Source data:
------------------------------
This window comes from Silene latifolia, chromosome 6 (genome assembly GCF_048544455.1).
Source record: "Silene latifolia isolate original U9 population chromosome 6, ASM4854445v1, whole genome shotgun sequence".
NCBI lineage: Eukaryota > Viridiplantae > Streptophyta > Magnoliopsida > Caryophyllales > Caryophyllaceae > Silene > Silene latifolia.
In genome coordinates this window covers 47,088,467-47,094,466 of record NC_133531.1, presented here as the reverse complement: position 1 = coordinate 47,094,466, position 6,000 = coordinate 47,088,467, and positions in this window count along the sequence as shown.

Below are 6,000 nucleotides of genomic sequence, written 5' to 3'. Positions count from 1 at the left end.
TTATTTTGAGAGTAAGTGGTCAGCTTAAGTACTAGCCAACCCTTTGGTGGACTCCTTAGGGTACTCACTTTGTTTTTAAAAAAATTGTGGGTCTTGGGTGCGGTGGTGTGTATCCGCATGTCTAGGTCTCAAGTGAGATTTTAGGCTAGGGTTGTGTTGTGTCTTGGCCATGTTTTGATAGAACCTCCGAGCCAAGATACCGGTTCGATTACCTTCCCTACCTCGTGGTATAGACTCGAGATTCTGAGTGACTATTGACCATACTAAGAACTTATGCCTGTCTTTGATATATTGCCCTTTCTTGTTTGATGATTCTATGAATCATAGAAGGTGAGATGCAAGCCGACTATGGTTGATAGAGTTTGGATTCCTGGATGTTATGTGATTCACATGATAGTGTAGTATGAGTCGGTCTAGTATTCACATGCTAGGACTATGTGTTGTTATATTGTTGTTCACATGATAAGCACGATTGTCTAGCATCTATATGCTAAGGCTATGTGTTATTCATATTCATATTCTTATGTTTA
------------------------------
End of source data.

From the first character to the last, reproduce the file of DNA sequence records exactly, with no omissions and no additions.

This window comes from Silene latifolia, chromosome 6 (genome assembly GCF_048544455.1).
Source record: "Silene latifolia isolate original U9 population chromosome 6, ASM4854445v1, whole genome shotgun sequence".
NCBI lineage: Eukaryota > Viridiplantae > Streptophyta > Magnoliopsida > Caryophyllales > Caryophyllaceae > Silene > Silene latifolia.
In genome coordinates this window covers 47,088,467-47,094,466 of record NC_133531.1, presented here as the reverse complement: position 1 = coordinate 47,094,466, position 6,000 = coordinate 47,088,467, and positions in this window count along the sequence as shown.

Below are 6,000 nucleotides of genomic sequence, written 5' to 3'. Positions count from 1 at the left end.
TTATTTTGAGAGTAAGTGGTCAGCTTAAGTACTAGCCAACCCTTTGGTGGACTCCTTAGGGTACTCACTTTGTTTTTAAAAAAATTGTGGGTCTTGGGTGCGGTGGTGTGTATCCGCATGTCTAGGTCTCAAGTGAGATTTTAGGCTAGGGTTGTGTTGTGTCTTGGCCATGTTTTGATAGAACCTCCGAGCCAAGATACCGGTTCGATTACCTTCCCTACCTCGTGGTATAGACTCGAGATTCTGAGTGACTATTGACCATACTAAGAACTTATGCCTGTCTTTGATATATTGCCCTTTCTTGTTTGATGATTCTATGAATCATAGAAGGTGAGATGCAAGCCGACTATGGTTGATAGAGTTTGGATTCCTGGATGTTATGTGATTCACATGATAGTGTAGTATGAGTCGGTCTAGTATTCACATGCTAGGACTATGTGTTGTTATATTGTTGTTCACATGATAAGCACGATTGTCTAGCATCTATATGCTAAGGCTATGTGTTATTCATATTCATATTCTTATGTTTA